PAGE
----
Beginning the Journey: Alex’s Guide to Revision Part 1

I’m about to start the editing journey again. Those long days of eating bags of chips and hitting your head against a wall because you just can’t word, dang it—yep, that’ll be me.

Truth be told, revisions aren’t too easy for me. They never have been. But I’ve come a long way from the fourteen-year-old who thought hunting for typos and changing a couple words constituted SUPER MAJOR AUTHORLY REVISION. So I thought I’d share some of the things I’ve learned.

  1. Let it sit.

Hopefully, you already know this one. I did too, during my first ‘revision’, but I was so gung-ho on getting it done before grade eleven started (a hint of my unrealistic timeline: I finished the story two weeks before school) that I only let it sit for three days.

because alex didn't know what revision was

Ladies and gents, please roll your eyes at me, because I’m a dumbbutt.

Don’t be me. Please. I’m begging you. Let it sit for at least (at least) a week. Preferably two or three. I haven’t looked at my manuscript since New Year’s. I MISS IT. You may miss your story too. But please, just let it sit. Because when you come back to it, it’ll be that much easier to look at it critically.

  1. Save it under a new file, and change the font.

I talked about this before in my last post on revision. It’s a really weird trick, but it works: change up your font. It helps you disconnect from the writing even more by making the text seem fresher. This works best if you do a drastic font change, like from Times New Roman to Arial or something. If the fonts look too similar, it might not work as well.

Then you can either:

  • Print it out.

Go to Staples and print all those pages out. You can even order the print job online! If you go to the Staples Print and Copy Center website, you can sign up and get a quote of how much it’ll cost you. It’s pretty cheap—my 240+ page manuscript comes down to about $20 CAD. That’s pretty good.

  • Turn on Track Changes.

Or whatever editing function your word processor has. I like Microsoft’s Track Changes because it keeps a log of all the changes you’ve done (huh, who’d have guessed?) and when I’m looking over my edits, I can choose which version I like better. And you can also set it so while you’re doing the editing, the changes you make will stay hidden until you want to see them again.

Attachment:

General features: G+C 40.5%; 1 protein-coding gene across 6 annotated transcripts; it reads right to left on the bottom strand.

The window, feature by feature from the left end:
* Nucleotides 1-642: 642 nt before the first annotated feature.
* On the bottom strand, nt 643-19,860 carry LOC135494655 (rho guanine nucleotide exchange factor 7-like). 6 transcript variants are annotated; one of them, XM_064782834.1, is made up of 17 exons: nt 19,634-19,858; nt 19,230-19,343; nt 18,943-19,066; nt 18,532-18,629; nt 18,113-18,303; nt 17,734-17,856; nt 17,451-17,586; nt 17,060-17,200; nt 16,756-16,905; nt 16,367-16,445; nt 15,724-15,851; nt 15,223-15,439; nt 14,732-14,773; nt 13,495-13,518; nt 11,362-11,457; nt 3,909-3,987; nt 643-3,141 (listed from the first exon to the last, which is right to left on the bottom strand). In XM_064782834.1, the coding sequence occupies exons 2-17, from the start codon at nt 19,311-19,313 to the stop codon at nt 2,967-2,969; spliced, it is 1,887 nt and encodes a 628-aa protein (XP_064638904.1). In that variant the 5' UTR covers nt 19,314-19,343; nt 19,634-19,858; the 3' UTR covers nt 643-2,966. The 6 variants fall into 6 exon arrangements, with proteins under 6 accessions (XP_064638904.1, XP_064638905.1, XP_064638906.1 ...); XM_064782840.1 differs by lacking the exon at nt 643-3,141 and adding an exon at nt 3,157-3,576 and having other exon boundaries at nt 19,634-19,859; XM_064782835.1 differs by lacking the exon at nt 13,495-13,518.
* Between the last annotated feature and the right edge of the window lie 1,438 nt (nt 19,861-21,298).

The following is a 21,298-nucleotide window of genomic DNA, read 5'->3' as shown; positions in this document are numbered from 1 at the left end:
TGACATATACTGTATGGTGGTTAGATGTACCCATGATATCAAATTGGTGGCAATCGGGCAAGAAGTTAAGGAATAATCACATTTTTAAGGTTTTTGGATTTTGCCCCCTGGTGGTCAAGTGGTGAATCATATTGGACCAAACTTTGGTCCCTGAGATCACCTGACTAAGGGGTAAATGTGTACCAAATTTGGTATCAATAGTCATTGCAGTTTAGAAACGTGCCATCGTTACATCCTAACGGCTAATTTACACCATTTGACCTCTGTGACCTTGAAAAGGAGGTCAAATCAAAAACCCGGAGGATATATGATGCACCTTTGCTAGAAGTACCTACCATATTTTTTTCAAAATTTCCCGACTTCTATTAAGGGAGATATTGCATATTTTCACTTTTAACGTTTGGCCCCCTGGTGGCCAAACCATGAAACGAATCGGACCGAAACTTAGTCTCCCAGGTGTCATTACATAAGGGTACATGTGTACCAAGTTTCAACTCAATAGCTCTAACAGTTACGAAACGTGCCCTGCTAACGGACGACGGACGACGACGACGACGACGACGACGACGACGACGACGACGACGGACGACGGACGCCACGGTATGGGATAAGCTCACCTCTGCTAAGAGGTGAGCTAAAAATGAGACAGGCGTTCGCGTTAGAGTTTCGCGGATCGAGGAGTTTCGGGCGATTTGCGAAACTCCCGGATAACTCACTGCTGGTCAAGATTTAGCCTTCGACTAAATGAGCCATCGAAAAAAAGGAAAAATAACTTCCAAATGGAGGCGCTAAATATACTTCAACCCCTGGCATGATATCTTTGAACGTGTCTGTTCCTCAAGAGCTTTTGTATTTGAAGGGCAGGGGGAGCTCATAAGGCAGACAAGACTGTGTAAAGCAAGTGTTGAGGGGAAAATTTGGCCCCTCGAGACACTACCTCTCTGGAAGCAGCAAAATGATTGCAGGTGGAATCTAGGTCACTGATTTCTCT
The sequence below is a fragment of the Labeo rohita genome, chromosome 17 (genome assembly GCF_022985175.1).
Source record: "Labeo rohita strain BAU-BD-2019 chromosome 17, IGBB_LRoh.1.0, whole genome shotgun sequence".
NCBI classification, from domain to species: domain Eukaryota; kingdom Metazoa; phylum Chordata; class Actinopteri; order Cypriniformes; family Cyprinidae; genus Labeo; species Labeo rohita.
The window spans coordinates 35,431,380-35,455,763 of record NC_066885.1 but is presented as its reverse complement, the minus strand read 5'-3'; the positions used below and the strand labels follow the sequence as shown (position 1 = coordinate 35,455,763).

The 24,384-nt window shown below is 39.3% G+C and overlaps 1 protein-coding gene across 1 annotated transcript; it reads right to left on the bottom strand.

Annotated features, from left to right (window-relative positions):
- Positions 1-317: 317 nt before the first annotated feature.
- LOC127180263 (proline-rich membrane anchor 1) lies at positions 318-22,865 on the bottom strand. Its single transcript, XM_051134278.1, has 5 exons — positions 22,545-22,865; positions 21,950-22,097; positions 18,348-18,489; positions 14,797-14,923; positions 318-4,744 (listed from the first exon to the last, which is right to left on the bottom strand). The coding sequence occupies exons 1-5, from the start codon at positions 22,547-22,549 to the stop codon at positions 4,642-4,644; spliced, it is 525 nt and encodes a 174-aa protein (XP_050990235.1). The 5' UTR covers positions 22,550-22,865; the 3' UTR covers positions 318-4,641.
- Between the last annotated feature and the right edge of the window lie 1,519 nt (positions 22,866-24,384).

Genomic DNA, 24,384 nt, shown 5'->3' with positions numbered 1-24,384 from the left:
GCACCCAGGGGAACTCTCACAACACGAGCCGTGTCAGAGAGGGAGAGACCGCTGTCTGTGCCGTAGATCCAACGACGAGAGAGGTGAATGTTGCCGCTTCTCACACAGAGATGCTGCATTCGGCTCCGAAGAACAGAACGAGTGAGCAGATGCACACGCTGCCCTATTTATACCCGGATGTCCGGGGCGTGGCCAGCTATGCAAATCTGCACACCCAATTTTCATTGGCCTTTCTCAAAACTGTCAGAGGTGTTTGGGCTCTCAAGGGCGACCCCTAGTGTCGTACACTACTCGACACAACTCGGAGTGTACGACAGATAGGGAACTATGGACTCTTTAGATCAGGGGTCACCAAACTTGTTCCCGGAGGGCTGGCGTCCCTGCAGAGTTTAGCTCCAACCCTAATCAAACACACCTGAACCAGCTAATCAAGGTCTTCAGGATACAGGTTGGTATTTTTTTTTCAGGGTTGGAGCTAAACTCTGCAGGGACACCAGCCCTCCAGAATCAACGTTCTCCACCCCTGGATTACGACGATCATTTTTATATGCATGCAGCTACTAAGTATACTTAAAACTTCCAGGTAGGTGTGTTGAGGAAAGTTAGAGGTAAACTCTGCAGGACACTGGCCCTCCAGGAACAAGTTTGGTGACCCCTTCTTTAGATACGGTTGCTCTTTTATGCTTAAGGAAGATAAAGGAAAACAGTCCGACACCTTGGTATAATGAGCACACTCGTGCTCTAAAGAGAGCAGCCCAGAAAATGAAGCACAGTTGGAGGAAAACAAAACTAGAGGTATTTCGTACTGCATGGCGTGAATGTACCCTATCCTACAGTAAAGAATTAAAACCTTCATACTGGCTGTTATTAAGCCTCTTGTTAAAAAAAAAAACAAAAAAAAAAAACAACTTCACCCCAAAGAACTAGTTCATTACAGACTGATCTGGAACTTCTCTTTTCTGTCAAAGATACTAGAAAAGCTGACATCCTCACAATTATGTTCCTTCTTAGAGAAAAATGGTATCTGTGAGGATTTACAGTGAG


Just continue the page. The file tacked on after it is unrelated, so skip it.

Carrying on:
1. Read it over.

Read it over. That’s all. Don’t edit it—just read it over and add comments where necessary. Leave a comment or two in the margins (or in one of Word’s nice pink comment bubbles) about what you want to change. My previous comments have ranged from need more emotion here to move this to the next chapter to what’s going on???? This way, when you start the actual editing, you’ll already have an idea of what you need to fix.

Things to think about: where does the pacing drop off? If you were a literary agent, where would you stop? Does the writing feel too choppy? Are you showing or telling? Does this scene seem out of place? Can it be moved or cut? Are you giving too much unnecessary background? Does the dialogue seem flat?

  1. Go back to your plot outline.

Or, if you don’t yet have one, make one. Now that you’ve looked over your story and have it fresh in your head, you should go back to your outline to see what works and what doesn’t. Do the scenes you have listed make sense? Do you need to add more? Take a couple out?

Think about how the story flows. Does your narrative structure seem choppy, or does it flow smoothly? Does it start off fast-paced but sag around the middle? Does it start at the right moment?

Think about pace. Think about the stakes and the underlying themes. Make sure everything makes sense.

Think about all these things. Make a list of all your major plot points, and keep a note of them. Then, it’s time to move on to the next step: character.

Part 2 of Alex’s Guide to Revision, Badass-ify Those Characters, comes out Monday, February 8.

What steps do you use to prepare for a revision?

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